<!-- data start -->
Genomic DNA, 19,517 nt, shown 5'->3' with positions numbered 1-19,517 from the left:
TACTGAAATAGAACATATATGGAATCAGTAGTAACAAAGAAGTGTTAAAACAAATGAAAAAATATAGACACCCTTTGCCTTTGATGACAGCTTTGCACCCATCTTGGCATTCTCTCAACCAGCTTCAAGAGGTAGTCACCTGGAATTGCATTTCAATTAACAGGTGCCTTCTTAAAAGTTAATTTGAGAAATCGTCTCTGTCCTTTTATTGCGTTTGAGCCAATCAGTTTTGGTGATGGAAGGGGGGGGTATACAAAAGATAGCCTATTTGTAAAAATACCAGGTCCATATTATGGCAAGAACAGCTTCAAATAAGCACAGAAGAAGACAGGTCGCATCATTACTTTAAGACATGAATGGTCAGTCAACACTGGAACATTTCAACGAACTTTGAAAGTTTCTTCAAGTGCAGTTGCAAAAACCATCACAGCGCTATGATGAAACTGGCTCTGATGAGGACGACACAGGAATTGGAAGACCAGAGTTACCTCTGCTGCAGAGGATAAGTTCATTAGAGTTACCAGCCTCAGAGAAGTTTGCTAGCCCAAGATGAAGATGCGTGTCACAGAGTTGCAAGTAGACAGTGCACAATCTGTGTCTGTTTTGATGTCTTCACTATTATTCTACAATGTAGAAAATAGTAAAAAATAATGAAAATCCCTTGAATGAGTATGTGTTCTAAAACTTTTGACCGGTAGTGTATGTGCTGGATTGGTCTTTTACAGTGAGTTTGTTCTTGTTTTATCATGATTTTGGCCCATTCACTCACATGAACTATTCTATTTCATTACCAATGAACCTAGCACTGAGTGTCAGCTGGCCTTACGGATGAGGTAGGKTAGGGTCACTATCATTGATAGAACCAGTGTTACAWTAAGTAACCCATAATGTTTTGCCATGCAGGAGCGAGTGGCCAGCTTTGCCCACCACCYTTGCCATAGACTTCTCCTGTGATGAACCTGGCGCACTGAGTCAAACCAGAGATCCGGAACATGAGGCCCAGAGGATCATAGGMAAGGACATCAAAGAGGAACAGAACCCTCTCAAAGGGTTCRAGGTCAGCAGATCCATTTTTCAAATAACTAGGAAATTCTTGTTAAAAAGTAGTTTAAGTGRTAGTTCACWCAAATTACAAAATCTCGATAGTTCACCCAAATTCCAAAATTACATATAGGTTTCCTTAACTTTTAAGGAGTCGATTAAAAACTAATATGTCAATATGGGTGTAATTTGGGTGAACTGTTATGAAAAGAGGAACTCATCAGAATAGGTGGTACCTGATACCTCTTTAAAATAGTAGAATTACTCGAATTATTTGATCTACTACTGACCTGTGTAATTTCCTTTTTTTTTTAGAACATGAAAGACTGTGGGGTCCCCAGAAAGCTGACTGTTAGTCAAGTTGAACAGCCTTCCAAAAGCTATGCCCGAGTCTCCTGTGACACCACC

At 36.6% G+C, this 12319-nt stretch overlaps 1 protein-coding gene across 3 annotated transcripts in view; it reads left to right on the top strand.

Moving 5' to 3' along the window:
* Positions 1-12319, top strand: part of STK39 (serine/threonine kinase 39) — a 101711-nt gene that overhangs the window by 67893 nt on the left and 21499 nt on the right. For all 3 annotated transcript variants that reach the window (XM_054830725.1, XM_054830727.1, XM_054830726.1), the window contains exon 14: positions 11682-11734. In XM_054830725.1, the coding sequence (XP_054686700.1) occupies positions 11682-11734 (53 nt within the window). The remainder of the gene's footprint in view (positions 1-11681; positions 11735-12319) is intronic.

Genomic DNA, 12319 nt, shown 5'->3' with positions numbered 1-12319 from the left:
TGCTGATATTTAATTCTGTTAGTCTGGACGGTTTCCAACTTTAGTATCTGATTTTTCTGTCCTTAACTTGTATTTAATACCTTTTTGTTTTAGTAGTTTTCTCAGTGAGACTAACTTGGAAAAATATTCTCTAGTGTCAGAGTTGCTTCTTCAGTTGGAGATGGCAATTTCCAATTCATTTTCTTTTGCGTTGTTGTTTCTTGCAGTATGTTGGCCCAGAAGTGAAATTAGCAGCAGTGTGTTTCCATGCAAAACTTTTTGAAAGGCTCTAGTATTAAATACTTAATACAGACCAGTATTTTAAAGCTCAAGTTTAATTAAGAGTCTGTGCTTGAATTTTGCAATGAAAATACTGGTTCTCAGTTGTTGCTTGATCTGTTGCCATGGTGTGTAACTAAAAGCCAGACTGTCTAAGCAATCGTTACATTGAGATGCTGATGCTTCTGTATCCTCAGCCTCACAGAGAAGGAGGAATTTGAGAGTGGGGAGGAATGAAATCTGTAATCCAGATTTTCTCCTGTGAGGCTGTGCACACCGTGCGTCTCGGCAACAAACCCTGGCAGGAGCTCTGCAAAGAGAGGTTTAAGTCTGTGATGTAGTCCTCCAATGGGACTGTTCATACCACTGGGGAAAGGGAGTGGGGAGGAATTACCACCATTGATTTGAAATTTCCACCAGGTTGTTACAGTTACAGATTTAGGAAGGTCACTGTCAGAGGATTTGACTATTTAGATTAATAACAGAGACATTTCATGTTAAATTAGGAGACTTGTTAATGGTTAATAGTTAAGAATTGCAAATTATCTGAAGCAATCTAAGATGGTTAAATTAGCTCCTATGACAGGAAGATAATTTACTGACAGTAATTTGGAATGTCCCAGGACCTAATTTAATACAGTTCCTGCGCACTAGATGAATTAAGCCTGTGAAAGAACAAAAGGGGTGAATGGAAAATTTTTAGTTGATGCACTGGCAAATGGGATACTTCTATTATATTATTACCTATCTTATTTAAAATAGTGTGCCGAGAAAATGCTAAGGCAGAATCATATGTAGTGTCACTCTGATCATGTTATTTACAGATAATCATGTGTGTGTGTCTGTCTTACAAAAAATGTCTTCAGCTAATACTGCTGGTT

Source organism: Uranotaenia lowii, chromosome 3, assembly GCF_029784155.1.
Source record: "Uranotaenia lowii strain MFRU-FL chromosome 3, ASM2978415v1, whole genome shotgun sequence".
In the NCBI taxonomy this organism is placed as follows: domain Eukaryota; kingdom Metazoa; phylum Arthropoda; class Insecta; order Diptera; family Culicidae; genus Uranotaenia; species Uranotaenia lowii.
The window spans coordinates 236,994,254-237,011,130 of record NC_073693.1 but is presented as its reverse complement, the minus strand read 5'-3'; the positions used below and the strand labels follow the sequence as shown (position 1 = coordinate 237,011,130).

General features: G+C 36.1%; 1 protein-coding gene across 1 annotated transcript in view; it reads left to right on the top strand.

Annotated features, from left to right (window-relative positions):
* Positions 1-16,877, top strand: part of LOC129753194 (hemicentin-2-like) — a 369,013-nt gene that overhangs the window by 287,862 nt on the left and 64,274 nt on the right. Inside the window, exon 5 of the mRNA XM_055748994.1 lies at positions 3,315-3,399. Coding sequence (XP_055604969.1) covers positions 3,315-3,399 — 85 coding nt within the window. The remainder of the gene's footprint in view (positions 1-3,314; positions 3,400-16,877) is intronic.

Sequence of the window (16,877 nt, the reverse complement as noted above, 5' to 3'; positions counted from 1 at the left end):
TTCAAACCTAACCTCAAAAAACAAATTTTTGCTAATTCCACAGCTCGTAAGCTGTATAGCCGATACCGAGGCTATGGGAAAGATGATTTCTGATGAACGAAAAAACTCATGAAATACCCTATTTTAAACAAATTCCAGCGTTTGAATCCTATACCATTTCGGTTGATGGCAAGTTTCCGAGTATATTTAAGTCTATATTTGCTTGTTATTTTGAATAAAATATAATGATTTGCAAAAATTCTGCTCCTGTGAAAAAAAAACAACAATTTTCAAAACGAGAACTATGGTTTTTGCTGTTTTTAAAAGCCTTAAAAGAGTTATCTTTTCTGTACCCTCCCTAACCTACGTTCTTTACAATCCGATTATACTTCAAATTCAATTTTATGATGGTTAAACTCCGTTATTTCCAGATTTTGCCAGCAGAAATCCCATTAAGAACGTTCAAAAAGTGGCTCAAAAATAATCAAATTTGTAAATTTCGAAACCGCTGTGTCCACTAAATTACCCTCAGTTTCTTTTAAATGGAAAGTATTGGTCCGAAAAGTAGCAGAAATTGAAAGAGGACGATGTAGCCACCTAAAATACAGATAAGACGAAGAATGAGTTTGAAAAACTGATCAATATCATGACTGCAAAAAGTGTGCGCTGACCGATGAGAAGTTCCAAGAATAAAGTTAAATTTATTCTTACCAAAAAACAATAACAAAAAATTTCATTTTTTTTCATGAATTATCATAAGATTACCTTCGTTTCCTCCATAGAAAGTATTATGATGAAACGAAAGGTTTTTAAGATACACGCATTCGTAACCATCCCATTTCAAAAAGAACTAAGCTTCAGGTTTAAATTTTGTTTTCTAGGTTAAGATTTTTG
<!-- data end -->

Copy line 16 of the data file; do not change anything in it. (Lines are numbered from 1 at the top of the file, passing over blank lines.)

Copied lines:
TTCAAACCTAACCTCAAAAAACAAATTTTTGCTAATTCCACAGCTCGTAAGCTGTATAGCCGATACCGAGGCTATGGGAAAGATGATTTCTGATGAACGAAAAAACTCATGAAATACCCTATTTTAAACAAATTCCAGCGTTTGAATCCTATACCATTTCGGTTGATGGCAAGTTTCCGAGTATATTTAAGTCTATATTTGCTTGTTATTTTGAATAAAATATAATGATTTGCAAAAATTCTGCTCCTGTGAAAAAAAAACAACAATTTTCAAAACGAGAACTATGGTTTTTGCTGTTTTTAAAAGCCTTAAAAGAGTTATCTTTTCTGTACCCTCCCTAACCTACGTTCTTTACAATCCGATTATACTTCAAATTCAATTTTATGATGGTTAAACTCCGTTATTTCCAGATTTTGCCAGCAGAAATCCCATTAAGAACGTTCAAAAAGTGGCTCAAAAATAATCAAATTTGTAAATTTCGAAACCGCTGTGTCCACTAAATTACCCTCAGTTTCTTTTAAATGGAAAGTATTGGTCCGAAAAGTAGCAGAAATTGAAAGAGGACGATGTAGCCACCTAAAATACAGATAAGACGAAGAATGAGTTTGAAAAACTGATCAATATCATGACTGCAAAAAGTGTGCGCTGACCGATGAGAAGTTCCAAGAATAAAGTTAAATTTATTCTTACCAAAAAACAATAACAAAAAATTTCATTTTTTTTCATGAATTATCATAAGATTACCTTCGTTTCCTCCATAGAAAGTATTATGATGAAACGAAAGGTTTTTAAGATACACGCATTCGTAACCATCCCATTTCAAAAAGAACTAAGCTTCAGGTTTAAATTTTGTTTTCTAGGTTAAGATTTTTG